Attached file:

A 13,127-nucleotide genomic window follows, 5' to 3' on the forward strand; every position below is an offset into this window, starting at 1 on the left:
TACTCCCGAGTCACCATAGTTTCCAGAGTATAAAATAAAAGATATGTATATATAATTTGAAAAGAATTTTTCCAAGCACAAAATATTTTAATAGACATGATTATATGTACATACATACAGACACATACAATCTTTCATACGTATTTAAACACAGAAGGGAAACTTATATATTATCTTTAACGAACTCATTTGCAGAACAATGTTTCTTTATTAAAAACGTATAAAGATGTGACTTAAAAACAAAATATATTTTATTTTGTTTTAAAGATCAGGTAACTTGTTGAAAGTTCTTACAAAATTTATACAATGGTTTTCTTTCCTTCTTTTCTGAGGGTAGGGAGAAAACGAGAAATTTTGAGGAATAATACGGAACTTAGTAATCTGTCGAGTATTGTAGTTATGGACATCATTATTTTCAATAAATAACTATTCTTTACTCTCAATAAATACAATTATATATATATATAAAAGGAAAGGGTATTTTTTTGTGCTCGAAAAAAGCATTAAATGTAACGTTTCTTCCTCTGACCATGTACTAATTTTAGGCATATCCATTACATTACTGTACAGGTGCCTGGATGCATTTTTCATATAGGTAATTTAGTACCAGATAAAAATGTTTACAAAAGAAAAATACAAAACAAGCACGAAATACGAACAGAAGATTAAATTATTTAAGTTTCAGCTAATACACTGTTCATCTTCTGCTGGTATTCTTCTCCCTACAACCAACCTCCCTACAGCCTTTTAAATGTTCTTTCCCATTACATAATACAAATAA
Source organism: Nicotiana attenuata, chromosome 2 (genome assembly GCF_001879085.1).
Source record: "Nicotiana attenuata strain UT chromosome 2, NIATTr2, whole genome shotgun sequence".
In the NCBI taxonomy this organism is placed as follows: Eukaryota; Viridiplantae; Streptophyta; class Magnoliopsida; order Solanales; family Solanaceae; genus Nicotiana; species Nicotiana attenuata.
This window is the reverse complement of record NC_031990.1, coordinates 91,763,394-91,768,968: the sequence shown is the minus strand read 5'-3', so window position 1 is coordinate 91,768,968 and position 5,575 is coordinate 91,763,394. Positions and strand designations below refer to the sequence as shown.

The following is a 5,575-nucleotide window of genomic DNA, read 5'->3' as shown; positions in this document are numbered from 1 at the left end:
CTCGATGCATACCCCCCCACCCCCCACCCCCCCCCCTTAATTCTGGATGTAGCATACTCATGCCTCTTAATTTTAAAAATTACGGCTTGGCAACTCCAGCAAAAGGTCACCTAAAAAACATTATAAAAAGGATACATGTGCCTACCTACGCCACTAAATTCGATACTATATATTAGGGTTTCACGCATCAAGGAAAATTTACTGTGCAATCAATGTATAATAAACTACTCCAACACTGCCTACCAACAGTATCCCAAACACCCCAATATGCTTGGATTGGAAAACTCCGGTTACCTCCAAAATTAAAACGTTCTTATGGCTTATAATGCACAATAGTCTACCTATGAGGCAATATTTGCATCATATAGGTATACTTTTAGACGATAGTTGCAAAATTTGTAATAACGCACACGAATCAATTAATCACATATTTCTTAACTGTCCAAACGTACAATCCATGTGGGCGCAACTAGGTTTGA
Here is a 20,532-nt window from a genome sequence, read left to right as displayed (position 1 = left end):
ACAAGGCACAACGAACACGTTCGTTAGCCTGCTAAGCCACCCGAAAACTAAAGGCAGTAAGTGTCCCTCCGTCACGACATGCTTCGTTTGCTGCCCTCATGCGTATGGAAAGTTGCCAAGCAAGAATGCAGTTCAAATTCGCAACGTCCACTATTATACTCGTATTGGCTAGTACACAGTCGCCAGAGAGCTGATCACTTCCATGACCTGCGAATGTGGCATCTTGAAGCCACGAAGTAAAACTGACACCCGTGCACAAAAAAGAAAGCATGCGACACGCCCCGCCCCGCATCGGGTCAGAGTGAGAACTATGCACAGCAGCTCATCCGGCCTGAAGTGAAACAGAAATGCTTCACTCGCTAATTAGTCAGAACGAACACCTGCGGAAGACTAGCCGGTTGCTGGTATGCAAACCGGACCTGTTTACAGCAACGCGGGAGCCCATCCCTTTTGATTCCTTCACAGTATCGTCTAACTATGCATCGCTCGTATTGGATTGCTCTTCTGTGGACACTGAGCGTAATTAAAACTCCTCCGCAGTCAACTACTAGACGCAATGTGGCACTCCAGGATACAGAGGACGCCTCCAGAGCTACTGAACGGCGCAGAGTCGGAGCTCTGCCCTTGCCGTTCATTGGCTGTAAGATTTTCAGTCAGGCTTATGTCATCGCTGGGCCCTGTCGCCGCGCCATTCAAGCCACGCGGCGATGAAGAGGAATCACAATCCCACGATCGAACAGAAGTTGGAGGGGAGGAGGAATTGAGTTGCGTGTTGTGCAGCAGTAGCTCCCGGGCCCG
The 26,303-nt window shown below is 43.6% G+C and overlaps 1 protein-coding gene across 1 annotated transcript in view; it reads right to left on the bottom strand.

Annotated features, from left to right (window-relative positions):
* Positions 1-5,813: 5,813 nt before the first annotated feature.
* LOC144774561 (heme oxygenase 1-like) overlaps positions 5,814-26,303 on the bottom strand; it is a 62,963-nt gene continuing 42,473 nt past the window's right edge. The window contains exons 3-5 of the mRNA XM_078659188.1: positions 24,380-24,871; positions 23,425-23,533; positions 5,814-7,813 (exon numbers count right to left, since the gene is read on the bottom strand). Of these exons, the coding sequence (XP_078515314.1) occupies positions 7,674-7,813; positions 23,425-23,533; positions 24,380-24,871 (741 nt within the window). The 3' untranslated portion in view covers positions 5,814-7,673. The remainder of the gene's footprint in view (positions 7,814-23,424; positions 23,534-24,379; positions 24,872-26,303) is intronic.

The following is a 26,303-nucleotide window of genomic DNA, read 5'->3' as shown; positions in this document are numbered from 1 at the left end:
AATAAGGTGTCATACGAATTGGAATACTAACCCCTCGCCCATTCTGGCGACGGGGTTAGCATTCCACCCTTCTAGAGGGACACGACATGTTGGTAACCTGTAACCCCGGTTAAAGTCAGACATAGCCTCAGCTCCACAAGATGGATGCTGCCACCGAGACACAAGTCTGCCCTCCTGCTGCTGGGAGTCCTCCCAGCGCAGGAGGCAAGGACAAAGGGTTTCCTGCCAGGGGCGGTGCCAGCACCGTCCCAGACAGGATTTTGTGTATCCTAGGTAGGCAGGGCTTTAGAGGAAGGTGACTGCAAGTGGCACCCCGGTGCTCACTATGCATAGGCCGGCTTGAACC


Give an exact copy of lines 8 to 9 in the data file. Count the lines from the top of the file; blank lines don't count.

CTCGATGCATACCCCCCCACCCCCCACCCCCCCCCCTTAATTCTGGATGTAGCATACTCATGCCTCTTAATTTTAAAAATTACGGCTTGGCAACTCCAGCAAAAGGTCACCTAAAAAACATTATAAAAAGGATACATGTGCCTACCTACGCCACTAAATTCGATACTATATATTAGGGTTTCACGCATCAAGGAAAATTTACTGTGCAATCAATGTATAATAAACTACTCCAACACTGCCTACCAACAGTATCCCAAACACCCCAATATGCTTGGATTGGAAAACTCCGGTTACCTCCAAAATTAAAACGTTCTTATGGCTTATAATGCACAATAGTCTACCTATGAGGCAATATTTGCATCATATAGGTATACTTTTAGACGATAGTTGCAAAATTTGTAATAACGCACACGAATCAATTAATCACATATTTCTTAACTGTCCAAACGTACAATCCATGTGGGCGCAACTAGGTTTGA
Here is a 20,532-nt window from a genome sequence, read left to right as displayed (position 1 = left end):